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gazette

Syllabification: ga·zette
Pronunciation: /ɡəˈzet
 
/

Definition of gazette in English:

noun

1(Used in the names of periodicals) a journal or newspaper.
2British The official publication of a government organization or institution, listing appointments and other public notices.
Example sentences
  • It was submitted that examination of this translation of the official gazette supplemented the views which he advanced.
  • The closure becomes effective only after the public has been notified about its legality through the government gazette or through local newspaper adverts.
  • When the commission receives the application, it places a notice in the government gazette and in a newspaper circulated in the respective area.
Synonyms

verb

[with object] British Back to top  
Announce or publish in an official gazette.
Example sentences
  • He also announced that he gazetted a set of norms and standards last week for educators, which he described as a ‘developmental’ rather than a policing exercise.
  • He earned the respect and friendship of one of the assisting naval officers, a certain Horatio Nelson (who later testified at his trial), and his name was gazetted in the official published reports.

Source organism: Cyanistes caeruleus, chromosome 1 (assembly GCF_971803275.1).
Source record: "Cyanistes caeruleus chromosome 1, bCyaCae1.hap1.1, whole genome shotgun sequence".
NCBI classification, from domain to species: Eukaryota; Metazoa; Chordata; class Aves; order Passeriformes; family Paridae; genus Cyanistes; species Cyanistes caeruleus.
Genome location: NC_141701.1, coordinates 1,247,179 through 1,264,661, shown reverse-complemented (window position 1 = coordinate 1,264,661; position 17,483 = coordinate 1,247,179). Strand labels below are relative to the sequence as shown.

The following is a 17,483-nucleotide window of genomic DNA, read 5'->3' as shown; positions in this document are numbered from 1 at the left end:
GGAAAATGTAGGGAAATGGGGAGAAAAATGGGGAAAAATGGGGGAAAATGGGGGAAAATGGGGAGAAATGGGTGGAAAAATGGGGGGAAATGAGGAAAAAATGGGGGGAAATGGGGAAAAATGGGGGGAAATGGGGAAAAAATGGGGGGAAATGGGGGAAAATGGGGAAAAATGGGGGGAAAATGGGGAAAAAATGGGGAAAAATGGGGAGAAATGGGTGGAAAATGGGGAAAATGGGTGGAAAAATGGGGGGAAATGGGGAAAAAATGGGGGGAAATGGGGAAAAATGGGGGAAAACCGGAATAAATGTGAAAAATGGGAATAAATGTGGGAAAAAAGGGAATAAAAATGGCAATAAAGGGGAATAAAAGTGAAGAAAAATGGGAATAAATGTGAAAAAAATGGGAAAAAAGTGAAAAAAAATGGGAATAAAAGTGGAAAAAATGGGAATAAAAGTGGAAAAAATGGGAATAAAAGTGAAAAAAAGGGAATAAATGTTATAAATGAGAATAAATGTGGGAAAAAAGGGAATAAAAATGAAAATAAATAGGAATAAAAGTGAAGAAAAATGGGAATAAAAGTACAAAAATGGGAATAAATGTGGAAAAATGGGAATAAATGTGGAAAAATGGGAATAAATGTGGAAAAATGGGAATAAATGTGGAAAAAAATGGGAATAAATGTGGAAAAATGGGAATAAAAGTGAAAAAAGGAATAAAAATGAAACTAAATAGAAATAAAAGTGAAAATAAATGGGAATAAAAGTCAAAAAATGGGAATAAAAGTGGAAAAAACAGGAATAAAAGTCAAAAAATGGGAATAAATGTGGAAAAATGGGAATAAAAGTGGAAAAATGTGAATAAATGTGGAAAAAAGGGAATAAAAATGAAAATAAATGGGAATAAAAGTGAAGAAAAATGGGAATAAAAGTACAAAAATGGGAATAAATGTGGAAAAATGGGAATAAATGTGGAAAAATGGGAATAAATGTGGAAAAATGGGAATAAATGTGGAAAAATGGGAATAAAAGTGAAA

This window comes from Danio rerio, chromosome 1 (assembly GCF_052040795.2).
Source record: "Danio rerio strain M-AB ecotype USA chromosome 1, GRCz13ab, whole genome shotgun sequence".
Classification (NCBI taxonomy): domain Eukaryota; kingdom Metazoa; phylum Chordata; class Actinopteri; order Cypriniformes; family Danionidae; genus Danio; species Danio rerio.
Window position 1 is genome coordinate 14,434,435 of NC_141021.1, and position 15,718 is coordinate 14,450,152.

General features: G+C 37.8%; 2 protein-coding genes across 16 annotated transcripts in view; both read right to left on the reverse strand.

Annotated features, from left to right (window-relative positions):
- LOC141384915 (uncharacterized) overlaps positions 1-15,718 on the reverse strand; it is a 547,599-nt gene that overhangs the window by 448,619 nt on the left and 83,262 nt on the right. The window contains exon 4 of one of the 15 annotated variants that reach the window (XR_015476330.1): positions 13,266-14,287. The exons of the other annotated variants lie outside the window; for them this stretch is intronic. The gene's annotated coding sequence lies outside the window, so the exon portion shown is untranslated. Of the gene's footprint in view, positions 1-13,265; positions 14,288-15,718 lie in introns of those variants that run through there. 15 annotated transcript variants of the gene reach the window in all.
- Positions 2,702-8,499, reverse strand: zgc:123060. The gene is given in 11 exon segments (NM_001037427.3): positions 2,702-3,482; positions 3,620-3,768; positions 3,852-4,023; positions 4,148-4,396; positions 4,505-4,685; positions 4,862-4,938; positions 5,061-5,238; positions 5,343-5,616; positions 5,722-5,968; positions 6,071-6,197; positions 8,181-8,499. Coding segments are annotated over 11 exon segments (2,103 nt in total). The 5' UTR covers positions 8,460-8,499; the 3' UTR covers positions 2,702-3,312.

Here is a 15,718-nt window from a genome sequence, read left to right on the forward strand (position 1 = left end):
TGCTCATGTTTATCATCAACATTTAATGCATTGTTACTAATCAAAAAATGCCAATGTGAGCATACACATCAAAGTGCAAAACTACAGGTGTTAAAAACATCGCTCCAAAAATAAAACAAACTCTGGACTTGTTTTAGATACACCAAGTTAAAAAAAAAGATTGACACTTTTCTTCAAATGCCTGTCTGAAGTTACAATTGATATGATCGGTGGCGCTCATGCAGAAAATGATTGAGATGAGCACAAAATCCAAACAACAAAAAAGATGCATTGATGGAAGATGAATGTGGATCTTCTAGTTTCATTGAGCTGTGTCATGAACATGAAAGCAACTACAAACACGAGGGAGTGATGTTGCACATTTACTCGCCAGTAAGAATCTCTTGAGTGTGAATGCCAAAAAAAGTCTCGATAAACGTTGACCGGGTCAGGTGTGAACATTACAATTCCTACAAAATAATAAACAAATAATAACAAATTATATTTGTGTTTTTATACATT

• ‘The minister agreed not to gazette the restructuring bill until the talks with unions are over,’ he said.

Origin

early 17th century: via French from Italian gazzetta, originally Venetian gazeta de la novità 'a halfpennyworth of news' (because the news-sheet sold for a gazeta, a Venetian coin of small value).

More
  • The word gazette came via French from Italian gazzetta, a shortening of the Venetian dialect gazeta de la novità ‘a halfpennyworth of news’—the news-sheet sold for a gazeta, a Venetian coin of very little value. The verb phrase to be gazetted (late 17th century) meant ‘be the subject of an announcement in a gazette’, and ‘be named in a gazette as being appointed to a military command’. Gazetteer is also early 17th century when it meant ‘journalist’: The current use of the word for a geographical index comes from a late 17th-century gazetteer called The Gazetteer's: or, Newsman's Interpreter: Being a Geographical Index.

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